Last year, Film Independent and the U.S. Department of State partnered together to launch Global Media Makers, an innovative mentoring initiative connecting visual storytellers from around the world with leading U.S. entertainment professionals through specially tailored mentorships, workshops and master classes. With these blogs, we’ll be catching up with some of our 2016 Fellows to see how their projects are advancing, as well as recap what they learned during their May 2016 residency in Los Angeles.
Moroccan writer/director Houda Lakhdar is thoughtful when she talks about her close friend and creative collaborator, Sofia Aissaoui. The two filmmakers—who met at Ecole Supérieure des Arts Visuels (School of Visual Arts, ESAV) in Marrakesh— found in each other kindred spirits. They’ve been working together ever since. But interestingly, neither one started out wanting to become a filmmaker. Aissaoui wanted to be a journalist, while Lakhdar studied architecture. Both women found their way to filmmaking by discovering their love for stories and their desire to explore issues in greater depth through stories.
Together, Lakhdar and Aissaoui are rising stars of the Moroccan film and TV industry. Lakhdar wrote for the TV series Al Hayat Saida. Her short, ZahraII, aired on TV5Monde last year and was screened at the European Parliament in Brussels to represent women in the Moroccan film industry. Aissaoui has been writing for television since graduating from ESAV, and has worked on projects with agencies like PNUD and UN Women. She recently completed her first short film Wind, which she directed and co-wrote.
Lakhdar and Aissaoui’s 2016 Global Media Makers project Belly of Hope (which they’re co-writing and co-directing) deals with women’s rights and role in society, telling the story of a young mother who takes a bold stance against a patriarchal system as she struggles to keep custody her child after a divorce. While in LA, the pair directed a scene from the film under the guidance of Lab Mentor Jeremy Podeswa (Game of Thrones), an experience that helped them redefine themselves not just as filmmakers but also as women telling women’s stories.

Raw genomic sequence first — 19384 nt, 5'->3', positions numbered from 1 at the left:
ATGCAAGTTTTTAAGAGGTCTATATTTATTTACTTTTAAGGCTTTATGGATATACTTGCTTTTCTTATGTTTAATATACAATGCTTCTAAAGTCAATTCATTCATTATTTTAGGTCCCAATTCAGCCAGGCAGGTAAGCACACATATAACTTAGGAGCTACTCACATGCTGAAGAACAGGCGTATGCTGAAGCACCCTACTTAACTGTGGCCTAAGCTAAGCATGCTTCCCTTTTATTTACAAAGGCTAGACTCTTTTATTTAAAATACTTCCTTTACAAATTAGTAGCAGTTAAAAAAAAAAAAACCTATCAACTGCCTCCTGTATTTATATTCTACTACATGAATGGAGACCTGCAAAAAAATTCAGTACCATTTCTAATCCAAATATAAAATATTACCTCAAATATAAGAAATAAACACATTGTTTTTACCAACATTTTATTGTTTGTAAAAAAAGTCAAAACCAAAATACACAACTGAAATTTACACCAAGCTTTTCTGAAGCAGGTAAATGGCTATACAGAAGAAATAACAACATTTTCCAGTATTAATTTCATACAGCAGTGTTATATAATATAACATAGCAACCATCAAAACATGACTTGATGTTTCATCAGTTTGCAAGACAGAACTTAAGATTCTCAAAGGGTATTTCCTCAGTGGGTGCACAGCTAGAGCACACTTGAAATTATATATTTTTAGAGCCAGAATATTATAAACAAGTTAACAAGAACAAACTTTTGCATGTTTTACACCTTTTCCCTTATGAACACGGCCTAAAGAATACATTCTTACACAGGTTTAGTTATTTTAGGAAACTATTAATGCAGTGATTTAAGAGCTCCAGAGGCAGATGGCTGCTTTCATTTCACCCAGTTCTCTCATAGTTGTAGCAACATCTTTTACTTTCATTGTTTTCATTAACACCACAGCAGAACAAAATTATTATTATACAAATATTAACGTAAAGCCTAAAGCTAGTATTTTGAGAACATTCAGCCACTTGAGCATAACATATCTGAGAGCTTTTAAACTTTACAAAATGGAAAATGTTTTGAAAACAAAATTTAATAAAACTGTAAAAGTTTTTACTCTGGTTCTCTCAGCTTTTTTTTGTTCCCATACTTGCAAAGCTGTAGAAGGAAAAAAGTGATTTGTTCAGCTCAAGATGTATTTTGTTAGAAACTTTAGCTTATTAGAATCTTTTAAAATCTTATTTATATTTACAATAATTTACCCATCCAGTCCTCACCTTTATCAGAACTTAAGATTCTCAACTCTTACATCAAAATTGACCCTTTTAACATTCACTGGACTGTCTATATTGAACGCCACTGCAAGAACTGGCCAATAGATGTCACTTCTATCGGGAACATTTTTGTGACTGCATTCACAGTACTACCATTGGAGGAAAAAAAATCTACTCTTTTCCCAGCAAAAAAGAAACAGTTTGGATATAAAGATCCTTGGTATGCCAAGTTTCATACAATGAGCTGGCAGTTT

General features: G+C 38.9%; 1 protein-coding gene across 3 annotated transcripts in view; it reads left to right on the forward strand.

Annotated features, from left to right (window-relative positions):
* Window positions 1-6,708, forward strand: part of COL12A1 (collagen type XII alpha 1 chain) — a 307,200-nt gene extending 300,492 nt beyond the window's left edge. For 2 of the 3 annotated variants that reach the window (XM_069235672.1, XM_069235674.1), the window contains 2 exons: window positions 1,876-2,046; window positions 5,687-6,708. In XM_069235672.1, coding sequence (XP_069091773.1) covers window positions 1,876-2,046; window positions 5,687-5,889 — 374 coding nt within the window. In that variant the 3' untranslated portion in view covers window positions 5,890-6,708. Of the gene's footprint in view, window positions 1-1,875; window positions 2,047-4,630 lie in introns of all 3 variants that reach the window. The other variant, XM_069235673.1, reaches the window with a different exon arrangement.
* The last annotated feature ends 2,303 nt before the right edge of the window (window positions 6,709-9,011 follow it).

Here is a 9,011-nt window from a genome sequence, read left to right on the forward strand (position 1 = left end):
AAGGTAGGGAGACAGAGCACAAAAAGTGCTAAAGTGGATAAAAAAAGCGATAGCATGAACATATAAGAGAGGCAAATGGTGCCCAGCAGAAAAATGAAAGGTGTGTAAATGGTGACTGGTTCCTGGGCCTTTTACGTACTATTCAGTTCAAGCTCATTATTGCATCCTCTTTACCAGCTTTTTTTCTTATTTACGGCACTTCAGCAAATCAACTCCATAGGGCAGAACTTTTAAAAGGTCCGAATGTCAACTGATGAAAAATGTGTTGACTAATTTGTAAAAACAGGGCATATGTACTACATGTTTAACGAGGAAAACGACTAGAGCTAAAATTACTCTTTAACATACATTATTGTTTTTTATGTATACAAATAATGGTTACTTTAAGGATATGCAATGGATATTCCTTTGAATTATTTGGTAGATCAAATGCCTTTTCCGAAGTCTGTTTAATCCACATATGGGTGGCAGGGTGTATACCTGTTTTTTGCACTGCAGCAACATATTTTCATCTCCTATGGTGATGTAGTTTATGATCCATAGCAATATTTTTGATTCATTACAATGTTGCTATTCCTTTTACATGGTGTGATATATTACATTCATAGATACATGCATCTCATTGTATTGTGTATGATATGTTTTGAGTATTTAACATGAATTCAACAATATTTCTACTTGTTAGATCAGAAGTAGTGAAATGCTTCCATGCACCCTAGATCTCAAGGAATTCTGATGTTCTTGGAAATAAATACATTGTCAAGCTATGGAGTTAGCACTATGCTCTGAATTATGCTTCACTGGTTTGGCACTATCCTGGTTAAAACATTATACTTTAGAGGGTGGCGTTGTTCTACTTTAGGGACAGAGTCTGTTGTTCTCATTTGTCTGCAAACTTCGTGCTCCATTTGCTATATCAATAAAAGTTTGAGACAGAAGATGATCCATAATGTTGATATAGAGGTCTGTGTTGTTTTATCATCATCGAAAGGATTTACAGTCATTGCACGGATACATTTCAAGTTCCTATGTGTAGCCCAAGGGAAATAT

Global Media Makers recently caught up with Lakhdar and Aissaoui to get their take on their year as Global Media Maker Fellows. [Note: some questions were answered jointly]
Tell us, what have you been doing since the program?
Since coming back to Morocco we’ve been working on our draft [of Belly of Hope] but also focusing on separate personal projects—especially short films, which we’re looking to produce as soon as possible. We miss being on set!
How did you each come to be a filmmaker?
Lakhdar: I was initially on the path of becoming an architect. To me, architecture is the mother of all arts. Once you speak its language, you can basically start to understand the purpose of everything that is willing to be expressed and come to life. Louis Kahn used to say, “Listen to the brick, it knows exactly what is wants to become.” When I heard that, it immediately spoke to me. I became totally inspired. Gradually, I discovered all the stories I wanted to express beyond space, and I decided to push my path further into filmmaking. This might be why space has such an importance in my work.
Aissaoui: I wanted to become a journalist after high school. One afternoon, I randomly went online and found ESAV Film School. I started looking it up and answering some questions that were on the site. It’s crazy how a list of questions about your favorite films, music and angles can open your eyes. It made me realize that deep down, I wanted to be subjective in telling stories. I was going to be a bad journalist in that way. So film school was the next step for me.
You two are a very strong team. How did you meet, and how did you find your dynamic as a team?
Lakhdar: Our first encounter was during a theater class. We were practicing some body exercises on the floor. I didn’t know that would be on the program that morning, so I was wearing a dress. When I kneeled on the floor I felt a finger poking me on my back. And there was Sofia, telling me she had my back. It was the first time I ever saw her face and eyes, but mostly her beautiful heart.